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Leo Varadkar open to conditional review mechanism for border backstop

The Taoiseach spoke to Theresa May and they both emphasised their commitment to avoid a hard border.

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Prime Minister Theresa May with Irish Taoiseach Leo Varadkar (PA)

Prime Minister Theresa May with Irish Taoiseach Leo Varadkar (PA)

Prime Minister Theresa May with Irish Taoiseach Leo Varadkar (PA)

Irish premier Leo Varadkar has told Theresa May he is willing to consider proposals for a review clause in any backstop plans for the Irish border in the wake of Britain leaving the EU.

During a phone call between the Taoiseach and Prime Minister on Monday, Mr Varadkar said that the outcome of a review could not involve a unilateral decision to end the backstop.

A spokeswoman for the Irish Government said that both leaders emphasised their commitment to avoiding a hard border and the need for a legally-operable backstop.

“The (British) Prime Minister raised the possibility of a review mechanism for the backstop,” the spokeswoman added.

“The Taoiseach indicated an openness to consider proposals for a review, provided that it was clear that the outcome of any such review could not involve a unilateral decision to end the backstop.

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(PA Graphics)

(PA Graphics)

Press Association Images

(PA Graphics)

“He recalled the prior commitments made that the backstop must apply ‘unless, and until’ alternative arrangements are agreed.

“They both expressed the hope that the negotiations could conclude in a satisfactory manner as soon as possible.”

A Downing Street spokesman described Mrs May’s conversation with Mr Varadkar as “constructive”, adding: “They agreed that the intention was that the backstop should only be a temporary arrangement and that the best solution to the Northern Ireland border would be found by agreeing a future relationship between the UK and the EU.

“In order to ensure that the backstop, if ever needed, would be temporary, the Prime Minister said that there would need to be a mechanism through which the backstop could be brought to an end.”

The call came after Mr Varadkar dismissed the idea of a time-limited backstop, saying it would not be worth the paper it is written on.

Reports at the weekend that Brexit Secretary Dominic Raab has privately demanded the right to pull Britain out of the EU’s proposed Irish backstop after just three months had been criticised by the Irish government.

Irish deputy prime minister Simon Coveney said that their position remains “consistent and clear” that a time-limited backstop will never be agreed to by Ireland or the EU.

Speaking on Monday morning, Mr Varadkar described the UK as a “divided kingdom”, which he said has not helped the negotiation process.

“The UK in many ways is a divided kingdom, the people are split 50/50 over whether they want to leave the European Union or not,” he said.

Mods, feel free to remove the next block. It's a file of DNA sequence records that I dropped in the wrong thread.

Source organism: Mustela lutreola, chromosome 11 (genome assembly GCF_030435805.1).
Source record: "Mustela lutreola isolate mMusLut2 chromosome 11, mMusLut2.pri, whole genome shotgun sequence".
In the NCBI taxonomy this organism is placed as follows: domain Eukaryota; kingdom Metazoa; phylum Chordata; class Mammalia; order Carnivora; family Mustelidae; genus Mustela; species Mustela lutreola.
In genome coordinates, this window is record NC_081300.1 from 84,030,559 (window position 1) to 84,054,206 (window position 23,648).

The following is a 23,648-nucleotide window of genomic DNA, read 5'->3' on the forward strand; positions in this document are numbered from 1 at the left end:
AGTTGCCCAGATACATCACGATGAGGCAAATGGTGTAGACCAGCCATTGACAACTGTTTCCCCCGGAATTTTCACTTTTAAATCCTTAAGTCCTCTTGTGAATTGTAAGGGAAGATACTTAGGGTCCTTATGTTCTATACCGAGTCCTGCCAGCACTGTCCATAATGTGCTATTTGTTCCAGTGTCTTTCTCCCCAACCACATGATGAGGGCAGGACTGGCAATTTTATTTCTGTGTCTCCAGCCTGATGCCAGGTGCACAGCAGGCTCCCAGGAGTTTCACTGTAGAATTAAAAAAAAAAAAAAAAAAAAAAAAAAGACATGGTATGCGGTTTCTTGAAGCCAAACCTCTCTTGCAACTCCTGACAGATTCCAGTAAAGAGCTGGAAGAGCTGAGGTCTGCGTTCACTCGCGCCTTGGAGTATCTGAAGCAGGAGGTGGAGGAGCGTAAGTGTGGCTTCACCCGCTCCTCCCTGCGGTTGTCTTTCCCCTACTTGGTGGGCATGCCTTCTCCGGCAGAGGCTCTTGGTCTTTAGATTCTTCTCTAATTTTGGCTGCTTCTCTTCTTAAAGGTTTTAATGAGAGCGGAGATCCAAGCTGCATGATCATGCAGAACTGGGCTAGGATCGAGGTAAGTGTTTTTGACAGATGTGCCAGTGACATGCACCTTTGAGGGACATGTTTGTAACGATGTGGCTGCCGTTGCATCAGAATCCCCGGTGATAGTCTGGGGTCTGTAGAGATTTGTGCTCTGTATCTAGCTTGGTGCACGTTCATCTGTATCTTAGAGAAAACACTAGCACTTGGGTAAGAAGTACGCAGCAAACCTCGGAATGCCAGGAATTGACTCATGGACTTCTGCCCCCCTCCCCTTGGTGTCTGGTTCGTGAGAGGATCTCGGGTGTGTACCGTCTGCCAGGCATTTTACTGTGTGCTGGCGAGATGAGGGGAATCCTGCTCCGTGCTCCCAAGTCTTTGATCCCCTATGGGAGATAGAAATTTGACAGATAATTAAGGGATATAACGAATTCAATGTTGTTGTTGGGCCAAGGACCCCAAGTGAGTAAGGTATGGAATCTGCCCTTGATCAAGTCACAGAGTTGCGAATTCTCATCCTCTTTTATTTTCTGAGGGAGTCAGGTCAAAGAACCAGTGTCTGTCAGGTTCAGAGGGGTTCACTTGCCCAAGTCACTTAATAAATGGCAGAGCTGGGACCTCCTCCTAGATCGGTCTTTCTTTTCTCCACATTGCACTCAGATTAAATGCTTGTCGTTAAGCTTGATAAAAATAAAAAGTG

“The Cabinet seems divided, the Government seems divided, Parliament is divided, and that has made it very difficult to come to an agreement.

“I’d much prefer to have a united kingdom, a united country, to be our partner in these negotiations, but we don’t, so we have to work through.

“Thankfully in Ireland we have a government that is united, and we have in Parliament as well, that’s largely united behind the Government on this issue.”

He said that the Irish Government was working hard to try to reach an agreement by the end of the year but added that it cannot countenance the idea of a three-month limit to the backstop agreement.

“A backstop with a three-month limit on it or expiry date of that nature isn’t worth the paper it’s written on and what the backstop the UK Government has signed up to is a legally operative backstop that will apply unless, and until, we have any agreement to supersede it,” he continued.

“I think it’s reasonable for us to expect a country like the United Kingdom and a government like the UK Government to stand by its commitments.”

He spoke as he attended an official opening of a newly built development of 42 social homes in north Dublin.

The new housing features 31 one, two and three-bedroom apartments and 11 townhouses and will provide homes for 150 people.

It comes as the number of homeless people living in emergency accommodation increased last month, adding to the country’s housing crisis.

Mr Varadkar said the new housing development is an example of the Government’s attempt to sort out the housing shortage.

He added: “Of course to some of our opponents, particularly those on the left, this place doesn’t exist because it’s not directly built by a local authority, it’s built through a partnership involving the city council and Oaklee Housing Trust.

“I think to the people who live here they will tell you that it does exist and that it provides really high quality public housing.”

PA